Fancy trying your hand at playing an electric guitar or the drums? Or maybe you'd prefer to try and hold a tune with your singing voice. Well you can do this and much more at Studio Bell – National Music Centre.
Opened on 1st July 2016, this national cultural organisation is aimed at promoting a shared love and understanding of music. Its iconic exterior created by Brad Cloepfil of Allied Works Architecture was inspired by musical instrument design and is an outstanding addition to the urban landscape of the East Village. At its heart is the King Edward Hotel, a legendary blues club in the 20th century.
There are five levels accessible to visitors. I went along with my (adult) daughter and we started at the top 'Best of Canada' level which is dedicated to celebrating Canadian musicians. As well as photographs, artefacts and 'talking head' videos, you can listen to songs by the various music-makers through head phones.
Level 4 was a favourite of ours. Here you can try out various instruments. It doesn't matter if you're an absolute beginner – expert guidance is on hand via video and audio. On the Bodyphonic stage we explored pitch and timbre through movement, which was great fun.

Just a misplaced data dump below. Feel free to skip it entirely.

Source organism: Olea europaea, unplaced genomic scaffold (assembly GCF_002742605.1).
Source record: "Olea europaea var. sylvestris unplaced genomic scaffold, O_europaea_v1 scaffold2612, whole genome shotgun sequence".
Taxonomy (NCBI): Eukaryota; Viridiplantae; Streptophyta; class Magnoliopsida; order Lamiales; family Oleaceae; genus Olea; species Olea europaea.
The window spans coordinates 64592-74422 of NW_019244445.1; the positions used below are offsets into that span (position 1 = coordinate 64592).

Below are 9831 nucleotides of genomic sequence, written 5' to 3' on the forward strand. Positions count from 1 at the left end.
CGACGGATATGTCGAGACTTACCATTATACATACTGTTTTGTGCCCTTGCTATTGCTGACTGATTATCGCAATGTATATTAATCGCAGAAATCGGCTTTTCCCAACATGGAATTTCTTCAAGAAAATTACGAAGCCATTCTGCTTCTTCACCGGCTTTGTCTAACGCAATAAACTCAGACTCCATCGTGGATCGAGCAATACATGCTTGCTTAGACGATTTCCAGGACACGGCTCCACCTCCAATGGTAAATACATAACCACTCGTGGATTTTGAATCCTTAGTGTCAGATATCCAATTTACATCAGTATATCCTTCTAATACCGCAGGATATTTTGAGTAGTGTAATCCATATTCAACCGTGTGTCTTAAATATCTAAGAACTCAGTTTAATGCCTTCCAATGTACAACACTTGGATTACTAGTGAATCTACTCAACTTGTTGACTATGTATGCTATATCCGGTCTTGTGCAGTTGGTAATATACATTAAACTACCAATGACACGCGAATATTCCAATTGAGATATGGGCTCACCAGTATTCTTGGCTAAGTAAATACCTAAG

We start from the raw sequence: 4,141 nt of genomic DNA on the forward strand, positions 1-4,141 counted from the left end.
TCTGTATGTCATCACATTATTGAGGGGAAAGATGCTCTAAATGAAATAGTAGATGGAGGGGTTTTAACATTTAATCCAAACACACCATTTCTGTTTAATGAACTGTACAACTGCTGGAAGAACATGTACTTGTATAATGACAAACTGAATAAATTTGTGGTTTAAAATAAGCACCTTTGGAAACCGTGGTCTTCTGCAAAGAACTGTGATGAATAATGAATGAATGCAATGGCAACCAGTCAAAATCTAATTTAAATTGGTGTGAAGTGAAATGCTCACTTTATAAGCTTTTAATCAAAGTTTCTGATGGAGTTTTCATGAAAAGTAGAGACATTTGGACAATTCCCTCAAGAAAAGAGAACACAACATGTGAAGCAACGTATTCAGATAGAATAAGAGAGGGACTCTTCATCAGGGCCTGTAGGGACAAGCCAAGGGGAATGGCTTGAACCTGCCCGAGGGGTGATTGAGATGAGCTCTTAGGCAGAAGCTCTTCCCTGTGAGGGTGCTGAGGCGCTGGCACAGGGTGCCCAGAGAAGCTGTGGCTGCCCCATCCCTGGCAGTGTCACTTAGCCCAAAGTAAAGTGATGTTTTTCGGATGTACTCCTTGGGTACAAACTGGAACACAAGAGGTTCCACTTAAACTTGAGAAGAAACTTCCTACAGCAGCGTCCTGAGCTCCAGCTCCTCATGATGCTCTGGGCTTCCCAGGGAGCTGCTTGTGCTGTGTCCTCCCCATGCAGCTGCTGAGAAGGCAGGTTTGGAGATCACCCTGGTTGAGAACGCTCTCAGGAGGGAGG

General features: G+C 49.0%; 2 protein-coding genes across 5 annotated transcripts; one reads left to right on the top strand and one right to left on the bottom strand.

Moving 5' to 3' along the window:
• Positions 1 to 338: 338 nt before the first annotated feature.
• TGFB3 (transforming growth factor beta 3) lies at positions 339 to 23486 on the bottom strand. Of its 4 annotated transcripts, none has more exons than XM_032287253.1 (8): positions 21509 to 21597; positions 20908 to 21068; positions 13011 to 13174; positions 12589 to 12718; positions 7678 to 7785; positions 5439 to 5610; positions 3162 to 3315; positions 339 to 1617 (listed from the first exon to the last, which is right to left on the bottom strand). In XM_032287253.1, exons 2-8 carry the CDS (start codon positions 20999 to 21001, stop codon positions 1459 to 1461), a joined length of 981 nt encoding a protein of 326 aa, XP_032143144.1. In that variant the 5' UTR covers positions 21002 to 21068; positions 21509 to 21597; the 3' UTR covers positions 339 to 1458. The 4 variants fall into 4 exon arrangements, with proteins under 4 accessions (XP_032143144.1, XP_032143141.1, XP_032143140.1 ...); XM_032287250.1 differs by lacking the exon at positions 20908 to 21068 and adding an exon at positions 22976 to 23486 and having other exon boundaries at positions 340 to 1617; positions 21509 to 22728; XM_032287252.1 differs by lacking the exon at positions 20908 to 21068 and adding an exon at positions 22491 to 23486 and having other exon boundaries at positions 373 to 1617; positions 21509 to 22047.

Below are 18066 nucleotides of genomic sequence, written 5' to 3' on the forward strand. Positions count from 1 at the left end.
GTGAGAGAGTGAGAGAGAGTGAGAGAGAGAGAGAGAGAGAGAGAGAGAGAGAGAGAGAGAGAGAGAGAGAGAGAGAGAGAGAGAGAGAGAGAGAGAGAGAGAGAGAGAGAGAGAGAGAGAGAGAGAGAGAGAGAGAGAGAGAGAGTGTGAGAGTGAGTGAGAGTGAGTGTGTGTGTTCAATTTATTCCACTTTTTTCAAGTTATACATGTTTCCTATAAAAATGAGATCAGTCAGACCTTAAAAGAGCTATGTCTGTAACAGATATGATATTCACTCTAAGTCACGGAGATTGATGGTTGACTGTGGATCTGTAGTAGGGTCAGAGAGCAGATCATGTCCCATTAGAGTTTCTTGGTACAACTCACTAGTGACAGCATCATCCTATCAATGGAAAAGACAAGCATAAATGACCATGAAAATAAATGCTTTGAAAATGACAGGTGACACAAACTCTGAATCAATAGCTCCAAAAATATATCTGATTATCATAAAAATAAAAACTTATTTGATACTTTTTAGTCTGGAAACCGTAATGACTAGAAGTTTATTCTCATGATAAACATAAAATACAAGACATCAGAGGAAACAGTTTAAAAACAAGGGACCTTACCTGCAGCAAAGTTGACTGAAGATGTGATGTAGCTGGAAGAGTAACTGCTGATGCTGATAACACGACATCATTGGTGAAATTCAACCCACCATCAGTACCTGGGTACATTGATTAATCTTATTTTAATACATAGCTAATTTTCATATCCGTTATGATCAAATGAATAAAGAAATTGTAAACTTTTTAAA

On Level 3 we had a hilarious time singing a duet in one of the vocal booths and then manipulating the pitch of our voices during play-back. There is also the marvellous Kimball Theatre Organ on this level which you can listen to at different times of the day.
The performance hall on Level 2 is a glorious space for concerts with its walnut clad walls and ceiling art piece. When you've exhausted everything there is to see you can go for some light refreshments at the Rosso Coffee Roasters on Level 1.
Even though we are not Canadian we both had a ball visiting Studio Bell, which is a great place to visit, especially on a rainy summer's day.